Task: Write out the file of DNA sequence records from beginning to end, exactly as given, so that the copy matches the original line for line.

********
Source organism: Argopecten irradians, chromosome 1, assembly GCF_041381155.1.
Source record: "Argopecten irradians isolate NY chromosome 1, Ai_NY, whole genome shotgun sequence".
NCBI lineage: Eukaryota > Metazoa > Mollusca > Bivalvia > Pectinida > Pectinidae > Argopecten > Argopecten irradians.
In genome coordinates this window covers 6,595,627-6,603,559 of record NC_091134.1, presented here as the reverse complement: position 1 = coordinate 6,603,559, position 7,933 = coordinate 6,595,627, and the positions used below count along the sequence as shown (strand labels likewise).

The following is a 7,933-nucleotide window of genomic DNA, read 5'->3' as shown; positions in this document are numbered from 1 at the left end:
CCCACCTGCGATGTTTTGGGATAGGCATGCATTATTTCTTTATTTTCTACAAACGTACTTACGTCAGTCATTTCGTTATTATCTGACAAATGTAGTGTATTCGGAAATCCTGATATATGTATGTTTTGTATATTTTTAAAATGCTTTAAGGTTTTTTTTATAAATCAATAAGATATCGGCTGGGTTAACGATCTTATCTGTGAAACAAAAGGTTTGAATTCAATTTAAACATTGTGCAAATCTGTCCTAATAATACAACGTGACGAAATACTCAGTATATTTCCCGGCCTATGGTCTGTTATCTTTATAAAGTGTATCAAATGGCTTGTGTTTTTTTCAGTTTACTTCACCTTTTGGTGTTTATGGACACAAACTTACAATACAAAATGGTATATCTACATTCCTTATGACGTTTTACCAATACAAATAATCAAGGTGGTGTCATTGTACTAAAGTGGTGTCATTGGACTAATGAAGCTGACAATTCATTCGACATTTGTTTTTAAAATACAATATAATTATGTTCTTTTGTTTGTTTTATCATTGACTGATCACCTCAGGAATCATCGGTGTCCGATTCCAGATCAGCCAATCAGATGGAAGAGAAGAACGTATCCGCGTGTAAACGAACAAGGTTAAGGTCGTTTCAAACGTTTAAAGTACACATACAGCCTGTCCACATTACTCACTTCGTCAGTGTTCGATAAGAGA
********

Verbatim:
Source organism: Argopecten irradians, chromosome 1, assembly GCF_041381155.1.
Source record: "Argopecten irradians isolate NY chromosome 1, Ai_NY, whole genome shotgun sequence".
NCBI lineage: Eukaryota > Metazoa > Mollusca > Bivalvia > Pectinida > Pectinidae > Argopecten > Argopecten irradians.
In genome coordinates this window covers 6,595,627-6,603,559 of record NC_091134.1, presented here as the reverse complement: position 1 = coordinate 6,603,559, position 7,933 = coordinate 6,595,627, and the positions used below count along the sequence as shown (strand labels likewise).

The following is a 7,933-nucleotide window of genomic DNA, read 5'->3' as shown; positions in this document are numbered from 1 at the left end:
CCCACCTGCGATGTTTTGGGATAGGCATGCATTATTTCTTTATTTTCTACAAACGTACTTACGTCAGTCATTTCGTTATTATCTGACAAATGTAGTGTATTCGGAAATCCTGATATATGTATGTTTTGTATATTTTTAAAATGCTTTAAGGTTTTTTTTATAAATCAATAAGATATCGGCTGGGTTAACGATCTTATCTGTGAAACAAAAGGTTTGAATTCAATTTAAACATTGTGCAAATCTGTCCTAATAATACAACGTGACGAAATACTCAGTATATTTCCCGGCCTATGGTCTGTTATCTTTATAAAGTGTATCAAATGGCTTGTGTTTTTTTCAGTTTACTTCACCTTTTGGTGTTTATGGACACAAACTTACAATACAAAATGGTATATCTACATTCCTTATGACGTTTTACCAATACAAATAATCAAGGTGGTGTCATTGTACTAAAGTGGTGTCATTGGACTAATGAAGCTGACAATTCATTCGACATTTGTTTTTAAAATACAATATAATTATGTTCTTTTGTTTGTTTTATCATTGACTGATCACCTCAGGAATCATCGGTGTCCGATTCCAGATCAGCCAATCAGATGGAAGAGAAGAACGTATCCGCGTGTAAACGAACAAGGTTAAGGTCGTTTCAAACGTTTAAAGTACACATACAGCCTGTCCACATTACTCACTTCGTCAGTGTTCGATAAGAGA